With a few easy tweaks, we've created some basic rules to gain the pros of using followers, and avoid the cons.

We've given control of the follower to the lead character's player, to avoid overloading the GM.
To keep the use of followers in games balanced, we've limited the additional actions - the leader needs to use some of their turn to command the follower - and we've made the player choose how much investment in the advancement of the followers she wants to make.

In practice, using followers has worked reasonably well with my gaming groups. At least, the cons have all been avoided - to gain all the pros, it may take time for us to get used to having multiple characters to play with.


Morality & Reality - meta-ethics in your game

What is good? What is evil? Are they real physical forces, purely mortal moral judgements, or what?

What started me thinking about this again - after I've already laid out my opinions and tool box for both gods and morality in games - was a rather heated discussion about a particular real-world religion and its morality or lack of it. I'm naming no names. The discussion got rather entrenched, but it made me think of a few things that I found helpful.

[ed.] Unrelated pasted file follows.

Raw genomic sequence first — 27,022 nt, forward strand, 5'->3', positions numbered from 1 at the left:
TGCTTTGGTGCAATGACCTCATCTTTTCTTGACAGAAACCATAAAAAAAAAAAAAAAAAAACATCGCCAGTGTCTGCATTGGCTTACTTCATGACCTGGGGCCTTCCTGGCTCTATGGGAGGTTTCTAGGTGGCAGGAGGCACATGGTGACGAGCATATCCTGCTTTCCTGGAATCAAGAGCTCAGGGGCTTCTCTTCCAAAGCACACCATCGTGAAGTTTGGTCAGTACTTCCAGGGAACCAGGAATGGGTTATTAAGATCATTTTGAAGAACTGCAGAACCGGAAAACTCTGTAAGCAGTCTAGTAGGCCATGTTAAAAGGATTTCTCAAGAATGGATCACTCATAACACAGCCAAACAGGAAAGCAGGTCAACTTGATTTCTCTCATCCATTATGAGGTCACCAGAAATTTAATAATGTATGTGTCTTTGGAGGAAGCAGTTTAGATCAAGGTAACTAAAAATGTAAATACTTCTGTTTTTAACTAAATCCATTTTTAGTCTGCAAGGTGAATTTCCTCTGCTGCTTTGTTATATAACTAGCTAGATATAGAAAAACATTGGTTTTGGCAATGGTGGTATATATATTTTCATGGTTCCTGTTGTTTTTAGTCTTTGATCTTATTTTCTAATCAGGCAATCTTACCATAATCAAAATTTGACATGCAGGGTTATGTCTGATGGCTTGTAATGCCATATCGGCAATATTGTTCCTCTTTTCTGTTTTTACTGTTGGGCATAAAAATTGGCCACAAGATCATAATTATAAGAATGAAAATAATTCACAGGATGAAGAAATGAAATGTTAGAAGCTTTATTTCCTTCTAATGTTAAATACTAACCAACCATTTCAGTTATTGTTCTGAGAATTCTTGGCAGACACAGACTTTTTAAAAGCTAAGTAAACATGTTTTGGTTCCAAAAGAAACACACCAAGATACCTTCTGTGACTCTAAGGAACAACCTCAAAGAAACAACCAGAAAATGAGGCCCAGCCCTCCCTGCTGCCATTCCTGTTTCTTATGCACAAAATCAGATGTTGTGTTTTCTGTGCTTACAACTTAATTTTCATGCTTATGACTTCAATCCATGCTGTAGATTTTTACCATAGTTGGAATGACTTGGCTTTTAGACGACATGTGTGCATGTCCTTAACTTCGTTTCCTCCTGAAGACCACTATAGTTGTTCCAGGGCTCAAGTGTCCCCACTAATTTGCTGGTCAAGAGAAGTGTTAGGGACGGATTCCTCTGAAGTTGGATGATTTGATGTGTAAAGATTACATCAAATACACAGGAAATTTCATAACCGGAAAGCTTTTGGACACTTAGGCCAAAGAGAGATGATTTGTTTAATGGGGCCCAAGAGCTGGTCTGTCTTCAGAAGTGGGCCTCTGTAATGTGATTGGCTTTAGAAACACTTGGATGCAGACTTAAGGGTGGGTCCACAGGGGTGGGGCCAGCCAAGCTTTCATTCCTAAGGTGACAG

Now there are plenty of discussion threads out there on alignment, and some very serious heavy debate about religion. I'm not going to try to replicate those here - I want to look at how the different points of view can be used when creating your game world.

Like my article on gods, I think that one's attitude toward Good and Evil in the game setting can have profound consequences which may be more wide reaching than you'd expect. As in that article, I'm going to present some stances that  you might consider for your game setting, and look at how these influence the setting.